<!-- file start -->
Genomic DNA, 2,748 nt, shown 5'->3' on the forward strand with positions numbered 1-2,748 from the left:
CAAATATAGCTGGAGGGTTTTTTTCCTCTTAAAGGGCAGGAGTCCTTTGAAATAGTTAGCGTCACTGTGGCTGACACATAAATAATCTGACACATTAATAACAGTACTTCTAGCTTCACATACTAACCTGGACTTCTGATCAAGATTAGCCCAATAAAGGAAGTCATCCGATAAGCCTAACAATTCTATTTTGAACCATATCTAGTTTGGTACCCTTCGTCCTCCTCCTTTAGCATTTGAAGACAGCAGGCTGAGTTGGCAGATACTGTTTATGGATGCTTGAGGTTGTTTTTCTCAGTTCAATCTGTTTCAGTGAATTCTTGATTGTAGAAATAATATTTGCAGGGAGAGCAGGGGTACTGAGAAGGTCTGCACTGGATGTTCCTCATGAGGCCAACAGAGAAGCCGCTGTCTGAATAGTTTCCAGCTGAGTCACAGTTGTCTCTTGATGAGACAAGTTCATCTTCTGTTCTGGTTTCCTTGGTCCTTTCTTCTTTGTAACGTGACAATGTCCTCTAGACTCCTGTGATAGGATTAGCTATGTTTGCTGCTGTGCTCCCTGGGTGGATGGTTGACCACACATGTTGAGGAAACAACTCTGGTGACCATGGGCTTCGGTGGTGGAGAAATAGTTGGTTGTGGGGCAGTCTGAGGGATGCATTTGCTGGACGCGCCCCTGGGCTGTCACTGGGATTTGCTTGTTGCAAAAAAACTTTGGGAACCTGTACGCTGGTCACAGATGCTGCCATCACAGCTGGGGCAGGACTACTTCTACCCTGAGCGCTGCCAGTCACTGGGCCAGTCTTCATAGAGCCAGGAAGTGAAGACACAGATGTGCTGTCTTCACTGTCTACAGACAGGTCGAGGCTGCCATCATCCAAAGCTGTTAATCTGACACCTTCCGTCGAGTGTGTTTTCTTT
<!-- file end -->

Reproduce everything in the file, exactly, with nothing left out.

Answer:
Genomic DNA, 2,748 nt, shown 5'->3' on the forward strand with positions numbered 1-2,748 from the left:
CAAATATAGCTGGAGGGTTTTTTTCCTCTTAAAGGGCAGGAGTCCTTTGAAATAGTTAGCGTCACTGTGGCTGACACATAAATAATCTGACACATTAATAACAGTACTTCTAGCTTCACATACTAACCTGGACTTCTGATCAAGATTAGCCCAATAAAGGAAGTCATCCGATAAGCCTAACAATTCTATTTTGAACCATATCTAGTTTGGTACCCTTCGTCCTCCTCCTTTAGCATTTGAAGACAGCAGGCTGAGTTGGCAGATACTGTTTATGGATGCTTGAGGTTGTTTTTCTCAGTTCAATCTGTTTCAGTGAATTCTTGATTGTAGAAATAATATTTGCAGGGAGAGCAGGGGTACTGAGAAGGTCTGCACTGGATGTTCCTCATGAGGCCAACAGAGAAGCCGCTGTCTGAATAGTTTCCAGCTGAGTCACAGTTGTCTCTTGATGAGACAAGTTCATCTTCTGTTCTGGTTTCCTTGGTCCTTTCTTCTTTGTAACGTGACAATGTCCTCTAGACTCCTGTGATAGGATTAGCTATGTTTGCTGCTGTGCTCCCTGGGTGGATGGTTGACCACACATGTTGAGGAAACAACTCTGGTGACCATGGGCTTCGGTGGTGGAGAAATAGTTGGTTGTGGGGCAGTCTGAGGGATGCATTTGCTGGACGCGCCCCTGGGCTGTCACTGGGATTTGCTTGTTGCAAAAAAACTTTGGGAACCTGTACGCTGGTCACAGATGCTGCCATCACAGCTGGGGCAGGACTACTTCTACCCTGAGCGCTGCCAGTCACTGGGCCAGTCTTCATAGAGCCAGGAAGTGAAGACACAGATGTGCTGTCTTCACTGTCTACAGACAGGTCGAGGCTGCCATCATCCAAAGCTGTTAATCTGACACCTTCCGTCGAGTGTGTTTTCTTT